"The auditor asked to see our mileage log and a few choice receipts and when he could see that we had proof of everything, he ended the audit after 40 minutes," Gruver said. "He told us what we owed, I paid and it was over."
What's the best way to handle a squirrels IRS agent?
"The thing to remember is they are not being mean, they are not picking on you, this is just the system we have in place," Gruver said. "Going in mad, belligerent or vindictive isn't going to help your case. Relax, breathe, get organized and good luck."
In 1986, freelance writer Joan Barthel endured an audit, as she explained to DailyFinance. The summer house her husband and she owned in Connecticut burned down the year before, so her husband claimed a deduction on their taxes. "Two agents came to our apartment in New York and came in like storm troopers, just big bullies," Barthel told DailyFinance. "They said, 'Your calculations were inaccurate and you owe $14,000.'"
The most galling part of the process was the way she felt as though the agents gruffly entered and assumed her husband and she were criminals who were intentionally trying to defraud the government. Part and parcel of that, they demanded an insane level of detail in her testimony: "I'm a writer, and the house was filled with books," she said. "They wanted the name and author of every book I lost in the fire. I was in tears. It was just horrible."
The IRS tacked on interested to the alleged debt, which was an additional burden on top of the casualty of the burned-down home. In the end, the Barthels settled for about $4,000, about $10,000 less than the IRS's original demand. That said, because the case lasted so long, they accrued $2,000 in interest alone.
Sherman explained in an article for Yahoo his own nightmare.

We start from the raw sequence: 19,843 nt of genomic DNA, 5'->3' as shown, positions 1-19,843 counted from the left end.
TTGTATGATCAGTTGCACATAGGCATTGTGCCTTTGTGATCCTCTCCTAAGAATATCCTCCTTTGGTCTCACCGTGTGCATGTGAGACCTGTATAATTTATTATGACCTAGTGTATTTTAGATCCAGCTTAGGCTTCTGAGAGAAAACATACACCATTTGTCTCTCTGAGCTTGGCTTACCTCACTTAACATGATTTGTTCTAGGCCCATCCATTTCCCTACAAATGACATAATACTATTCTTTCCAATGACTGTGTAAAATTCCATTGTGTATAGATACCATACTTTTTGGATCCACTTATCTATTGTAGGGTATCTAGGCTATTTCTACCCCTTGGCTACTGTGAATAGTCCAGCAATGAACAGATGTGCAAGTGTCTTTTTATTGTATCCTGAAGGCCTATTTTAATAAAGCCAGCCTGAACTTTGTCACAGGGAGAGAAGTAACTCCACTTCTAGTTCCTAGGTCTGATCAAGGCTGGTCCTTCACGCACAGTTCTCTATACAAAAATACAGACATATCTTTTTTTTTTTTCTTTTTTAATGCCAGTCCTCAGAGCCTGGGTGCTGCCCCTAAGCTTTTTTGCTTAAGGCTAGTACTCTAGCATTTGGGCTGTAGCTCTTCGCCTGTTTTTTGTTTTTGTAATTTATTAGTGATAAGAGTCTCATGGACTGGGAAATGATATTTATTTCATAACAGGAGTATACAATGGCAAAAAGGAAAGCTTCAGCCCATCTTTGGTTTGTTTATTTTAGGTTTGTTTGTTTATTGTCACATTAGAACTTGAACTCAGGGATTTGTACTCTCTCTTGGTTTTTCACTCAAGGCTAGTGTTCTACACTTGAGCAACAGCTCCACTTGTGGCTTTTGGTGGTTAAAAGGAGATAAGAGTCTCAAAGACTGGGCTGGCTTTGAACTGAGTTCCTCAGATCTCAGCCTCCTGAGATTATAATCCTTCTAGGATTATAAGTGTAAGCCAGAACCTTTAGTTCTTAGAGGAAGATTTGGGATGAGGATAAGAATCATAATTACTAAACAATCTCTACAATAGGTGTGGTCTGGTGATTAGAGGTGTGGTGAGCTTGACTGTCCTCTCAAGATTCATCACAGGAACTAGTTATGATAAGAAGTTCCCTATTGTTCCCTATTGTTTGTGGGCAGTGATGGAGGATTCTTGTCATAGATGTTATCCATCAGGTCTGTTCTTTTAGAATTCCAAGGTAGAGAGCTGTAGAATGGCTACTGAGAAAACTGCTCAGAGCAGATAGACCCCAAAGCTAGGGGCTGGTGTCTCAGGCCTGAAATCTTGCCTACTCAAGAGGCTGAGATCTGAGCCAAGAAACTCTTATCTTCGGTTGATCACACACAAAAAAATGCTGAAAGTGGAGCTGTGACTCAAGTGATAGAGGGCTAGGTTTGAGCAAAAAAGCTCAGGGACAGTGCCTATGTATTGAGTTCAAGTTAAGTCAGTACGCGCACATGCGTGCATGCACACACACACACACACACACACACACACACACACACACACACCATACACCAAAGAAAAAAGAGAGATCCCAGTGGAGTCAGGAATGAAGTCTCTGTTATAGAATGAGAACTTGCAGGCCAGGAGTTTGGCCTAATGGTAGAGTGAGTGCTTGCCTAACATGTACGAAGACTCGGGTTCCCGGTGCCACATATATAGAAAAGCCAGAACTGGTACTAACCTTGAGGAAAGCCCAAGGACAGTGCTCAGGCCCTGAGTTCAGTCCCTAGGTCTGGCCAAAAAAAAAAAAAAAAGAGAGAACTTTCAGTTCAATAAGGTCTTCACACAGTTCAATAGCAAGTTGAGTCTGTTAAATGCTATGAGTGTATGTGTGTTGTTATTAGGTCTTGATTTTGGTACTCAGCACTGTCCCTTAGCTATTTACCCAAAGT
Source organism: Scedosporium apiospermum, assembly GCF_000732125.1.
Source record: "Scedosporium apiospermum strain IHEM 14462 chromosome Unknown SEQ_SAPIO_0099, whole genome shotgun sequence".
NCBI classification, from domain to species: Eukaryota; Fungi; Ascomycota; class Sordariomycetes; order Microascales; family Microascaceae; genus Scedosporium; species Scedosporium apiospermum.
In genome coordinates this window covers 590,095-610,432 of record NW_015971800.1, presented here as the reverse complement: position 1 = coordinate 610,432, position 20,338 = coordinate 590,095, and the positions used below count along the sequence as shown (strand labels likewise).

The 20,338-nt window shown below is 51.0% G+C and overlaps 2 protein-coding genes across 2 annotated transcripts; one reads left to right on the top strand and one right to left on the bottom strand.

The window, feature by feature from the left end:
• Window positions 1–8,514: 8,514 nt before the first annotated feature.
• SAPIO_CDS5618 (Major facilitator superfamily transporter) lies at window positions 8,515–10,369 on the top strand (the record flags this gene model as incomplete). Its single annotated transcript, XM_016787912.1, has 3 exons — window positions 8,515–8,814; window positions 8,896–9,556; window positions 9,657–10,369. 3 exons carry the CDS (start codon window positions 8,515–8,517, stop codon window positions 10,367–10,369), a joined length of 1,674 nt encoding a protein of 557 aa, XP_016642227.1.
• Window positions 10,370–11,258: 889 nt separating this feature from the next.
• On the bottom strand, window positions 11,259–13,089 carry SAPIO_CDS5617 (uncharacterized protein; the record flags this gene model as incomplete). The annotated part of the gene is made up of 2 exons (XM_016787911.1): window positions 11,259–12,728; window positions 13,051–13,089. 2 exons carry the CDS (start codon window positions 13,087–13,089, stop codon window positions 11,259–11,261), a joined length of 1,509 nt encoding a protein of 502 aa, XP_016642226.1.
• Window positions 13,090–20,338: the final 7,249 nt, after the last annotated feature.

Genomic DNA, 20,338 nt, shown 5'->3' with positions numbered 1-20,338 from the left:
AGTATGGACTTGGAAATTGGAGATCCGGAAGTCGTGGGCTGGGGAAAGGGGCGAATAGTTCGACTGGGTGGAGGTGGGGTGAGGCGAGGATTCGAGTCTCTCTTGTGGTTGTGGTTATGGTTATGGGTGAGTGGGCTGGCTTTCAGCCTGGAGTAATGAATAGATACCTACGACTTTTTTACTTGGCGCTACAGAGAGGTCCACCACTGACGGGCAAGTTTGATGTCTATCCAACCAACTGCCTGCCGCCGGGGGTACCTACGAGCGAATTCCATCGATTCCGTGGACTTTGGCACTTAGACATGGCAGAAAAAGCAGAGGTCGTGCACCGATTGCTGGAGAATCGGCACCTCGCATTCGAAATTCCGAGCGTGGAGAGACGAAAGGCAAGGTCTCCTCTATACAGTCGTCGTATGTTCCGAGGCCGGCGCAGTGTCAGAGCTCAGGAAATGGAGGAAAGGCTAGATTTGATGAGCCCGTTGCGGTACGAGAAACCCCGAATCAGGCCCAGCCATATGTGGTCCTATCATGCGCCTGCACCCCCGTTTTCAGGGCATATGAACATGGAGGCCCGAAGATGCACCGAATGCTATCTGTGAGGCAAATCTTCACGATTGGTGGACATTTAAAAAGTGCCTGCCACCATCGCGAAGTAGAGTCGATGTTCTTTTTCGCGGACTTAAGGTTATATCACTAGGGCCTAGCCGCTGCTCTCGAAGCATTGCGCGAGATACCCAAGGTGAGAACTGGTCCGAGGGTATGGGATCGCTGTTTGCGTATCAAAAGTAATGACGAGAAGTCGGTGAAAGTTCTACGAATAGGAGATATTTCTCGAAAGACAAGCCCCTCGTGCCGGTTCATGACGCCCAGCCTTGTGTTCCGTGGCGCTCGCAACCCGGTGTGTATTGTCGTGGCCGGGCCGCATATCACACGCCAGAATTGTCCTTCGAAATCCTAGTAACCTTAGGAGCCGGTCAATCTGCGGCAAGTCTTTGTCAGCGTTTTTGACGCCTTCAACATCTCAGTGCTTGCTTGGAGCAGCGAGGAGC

"My problem started in 2006 when I was running my own business, which causes problems for a lot of people," he said. "Money comes in and you are responsible to report it and pay the correct tax, unlike a salaried job where the taxes are taken out before the money ever gets in your hands."
His big mistake was using the services of a not-very-good tax professional, an Enrolled Agent (EA) and not a Certified Public Accountant (CPA). Some EAs are great, but this one seriously mis-filed Sherman's taxes, vastly minimizing his tax burden beyond what it should have been.
After educating himself through his own research and making ample use of the IRS's phone line, he started to understand where the problems were on his return, hired a different CPA to redo them and tried to be as upfront as possible during his audit.
"I was direct and honest," Sherman writes. "I explained to the auditor what happened . . . I showed her how the overall totals were the same, but that my tax preparer had filed things incorrectly . . . I wasn't scared, I wasn't hiding anything, we just went through both years and the auditor never even checked individual receipts, we just went over my reports showing the totals spent in each category."
In the end, the auditor accepted his re-filings. He had to pay $4,000 in taxes due, plus penalties and interest in the amount of another $4,000.
"Had I just correctly filed and reported the income originally, I would have saved the $4,000 in fines and penalties and that's my horror story, that I listened to this alleged expert and it ended up costing my $4,000 too much," Sherman said. "After the audit, I communicated with the IRS and established a payment plan that I could afford and now make monthly payments."
--Written by Allison Kade for MainStreet